I certainly didn’t choose the humour but, once I accepted it wasn’t going to go away, I embraced it. I’m so relieved readers don’t find the humour dilutes the tragedy, but makes it easier to confront it.
Having read Matilda recently, I can absolutely say that the humour and tragedy are perfectly balanced – it’s very well done.
What do you hope your readers take away from your work? What are you trying to achieve?
At book fairs, I try to engage browsers by asking them what they like to read. Often it’s crime or romance – genres I know little about – but I’ll never forget the man who told me bluntly he doesn’t like to read but does so to keep informed about the sorry state of our world. It made me realise that, although social justice is one of my themes, my primary purpose is to entertain.
On the other hand, asked at a recent interview whether I might go for something fluffy with my next book, I cringed. I’d rather scrub the toilet with a toothbrush than produce something as insubstantial as aerosol whipped cream.
So I hope that readers will get more than entertainment from my fiction. Perhaps they’ll learn about a closed culture, such as the weird world of the long-stay psychiatric hospital. Perhaps they’ll develop a deeper understanding of, and empathy for, people who have been marginalised, through their gender identity or psychiatric diagnosis. Perhaps one or two will become more motivated to fight for a fairer world.
Tell us about your most recent publication.
Matilda Windsor Is Coming Home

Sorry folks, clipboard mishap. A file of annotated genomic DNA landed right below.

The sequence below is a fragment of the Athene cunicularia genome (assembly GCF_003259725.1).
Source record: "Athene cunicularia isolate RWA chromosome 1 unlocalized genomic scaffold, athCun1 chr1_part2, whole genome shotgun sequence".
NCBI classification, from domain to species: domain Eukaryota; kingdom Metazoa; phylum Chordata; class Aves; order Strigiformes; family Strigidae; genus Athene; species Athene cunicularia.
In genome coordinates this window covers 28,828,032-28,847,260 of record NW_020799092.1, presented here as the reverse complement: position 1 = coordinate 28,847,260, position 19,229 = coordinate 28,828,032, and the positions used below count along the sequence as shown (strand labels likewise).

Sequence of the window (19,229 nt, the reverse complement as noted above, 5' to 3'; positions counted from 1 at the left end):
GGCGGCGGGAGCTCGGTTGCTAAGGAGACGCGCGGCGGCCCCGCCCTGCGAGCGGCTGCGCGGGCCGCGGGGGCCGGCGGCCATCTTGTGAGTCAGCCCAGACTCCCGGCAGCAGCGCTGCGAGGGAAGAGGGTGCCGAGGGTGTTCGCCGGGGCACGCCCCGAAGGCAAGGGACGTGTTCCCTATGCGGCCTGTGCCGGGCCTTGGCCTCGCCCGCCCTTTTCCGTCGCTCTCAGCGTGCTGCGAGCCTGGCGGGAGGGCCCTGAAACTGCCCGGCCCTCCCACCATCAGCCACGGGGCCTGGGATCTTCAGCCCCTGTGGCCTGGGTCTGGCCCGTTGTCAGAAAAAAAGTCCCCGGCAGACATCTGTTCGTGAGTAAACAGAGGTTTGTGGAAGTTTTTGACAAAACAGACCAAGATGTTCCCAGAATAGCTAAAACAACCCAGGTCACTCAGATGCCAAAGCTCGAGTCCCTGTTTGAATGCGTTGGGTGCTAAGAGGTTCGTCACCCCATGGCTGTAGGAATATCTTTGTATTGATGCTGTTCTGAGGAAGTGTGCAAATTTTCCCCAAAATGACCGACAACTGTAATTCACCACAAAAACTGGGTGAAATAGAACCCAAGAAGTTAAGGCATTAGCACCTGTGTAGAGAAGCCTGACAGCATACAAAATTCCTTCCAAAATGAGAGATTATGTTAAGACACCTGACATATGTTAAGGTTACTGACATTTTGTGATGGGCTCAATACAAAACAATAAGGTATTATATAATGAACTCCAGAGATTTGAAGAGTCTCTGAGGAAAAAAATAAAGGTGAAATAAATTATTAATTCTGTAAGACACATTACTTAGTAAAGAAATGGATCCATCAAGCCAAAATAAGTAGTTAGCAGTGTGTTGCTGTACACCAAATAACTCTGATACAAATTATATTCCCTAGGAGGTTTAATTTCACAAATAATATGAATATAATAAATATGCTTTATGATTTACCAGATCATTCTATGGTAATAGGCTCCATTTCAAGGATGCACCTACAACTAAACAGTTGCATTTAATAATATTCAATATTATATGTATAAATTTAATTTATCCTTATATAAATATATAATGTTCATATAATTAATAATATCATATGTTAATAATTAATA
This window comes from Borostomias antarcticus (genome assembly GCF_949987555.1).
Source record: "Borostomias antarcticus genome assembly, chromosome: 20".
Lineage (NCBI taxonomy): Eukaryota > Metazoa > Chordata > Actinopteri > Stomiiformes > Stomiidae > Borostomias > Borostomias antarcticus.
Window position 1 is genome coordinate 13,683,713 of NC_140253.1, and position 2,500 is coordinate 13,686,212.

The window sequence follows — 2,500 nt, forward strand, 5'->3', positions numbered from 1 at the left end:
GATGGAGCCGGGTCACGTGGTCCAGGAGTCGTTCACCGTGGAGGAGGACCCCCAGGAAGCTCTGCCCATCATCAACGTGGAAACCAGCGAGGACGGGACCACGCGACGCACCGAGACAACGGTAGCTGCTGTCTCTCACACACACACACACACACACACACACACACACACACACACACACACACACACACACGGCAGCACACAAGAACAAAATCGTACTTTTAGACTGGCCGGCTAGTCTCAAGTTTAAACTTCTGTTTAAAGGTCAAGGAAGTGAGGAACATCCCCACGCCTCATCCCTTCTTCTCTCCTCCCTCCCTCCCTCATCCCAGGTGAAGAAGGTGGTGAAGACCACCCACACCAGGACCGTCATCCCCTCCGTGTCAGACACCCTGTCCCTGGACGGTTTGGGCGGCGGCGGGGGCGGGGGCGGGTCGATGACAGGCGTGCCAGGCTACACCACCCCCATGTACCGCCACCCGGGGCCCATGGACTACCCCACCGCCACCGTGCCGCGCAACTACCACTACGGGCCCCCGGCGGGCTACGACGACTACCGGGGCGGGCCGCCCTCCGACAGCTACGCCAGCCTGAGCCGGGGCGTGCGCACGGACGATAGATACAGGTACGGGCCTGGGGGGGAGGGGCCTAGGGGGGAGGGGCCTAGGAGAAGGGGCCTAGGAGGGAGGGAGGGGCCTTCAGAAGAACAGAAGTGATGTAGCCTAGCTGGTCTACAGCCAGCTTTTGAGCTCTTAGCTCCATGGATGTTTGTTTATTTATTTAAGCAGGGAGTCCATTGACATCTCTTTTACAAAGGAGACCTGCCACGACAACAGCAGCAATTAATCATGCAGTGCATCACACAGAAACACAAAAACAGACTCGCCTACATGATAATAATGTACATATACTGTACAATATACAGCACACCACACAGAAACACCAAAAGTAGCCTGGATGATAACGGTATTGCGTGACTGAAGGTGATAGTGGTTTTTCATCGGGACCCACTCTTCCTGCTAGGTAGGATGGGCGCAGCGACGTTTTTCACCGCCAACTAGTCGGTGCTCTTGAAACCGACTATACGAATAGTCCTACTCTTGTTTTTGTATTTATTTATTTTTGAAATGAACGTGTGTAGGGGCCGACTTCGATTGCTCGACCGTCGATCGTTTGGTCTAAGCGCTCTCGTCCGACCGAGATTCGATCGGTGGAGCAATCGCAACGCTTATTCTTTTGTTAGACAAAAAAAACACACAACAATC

In the dying days of the old asylums, three paths intersect.
Henry was only a boy when he waved goodbye to his glamorous grown-up sister; approaching sixty, his life is still on hold as he awaits her return.
As a high-society hostess renowned for her recitals, Matty’s burden weighs heavily upon her, but she bears it with fortitude and grace.
Janice, a young social worker, wants to set the world to rights, but she needs to tackle challenges closer to home.
A brother and sister separated by decades of deceit. Will truth prevail over bigotry, or will the buried secret keep family apart?
In this, her third novel, Anne Goodwin has drawn on the language and landscapes of her native Cumbria and on the culture of long-stay psychiatric hospitals where she began her clinical psychology career.
Does social media help or hinder?
Both. I’ve made connections with readers, writers and bloggers, and learnt so much from other authors’ posts. I’ve also wasted a lot of time.
Oh gosh, haven’t we all? 😏
What’s next for you?
A follow-up! From someone who dislikes sequels. Let me explain.
Working on edits during the first lockdown in 2020, I assumed my character, Matty, would be dead. After all, a lifetime of drugs and incarceration isn’t a recipe for longevity. But what if Matty was living on in a care home, approaching her hundredth birthday, expecting a big party?
I began working on a follow-up to keep me sane during lockdown, but the story took off. It won’t happen soon, but I’m looking forward to sharing 100 Candles, 100 Days (provisional title) with readers old and new.
That sounds fantastic, and I’ll look forward to reading that! Thank you so much for sharing your work with me today.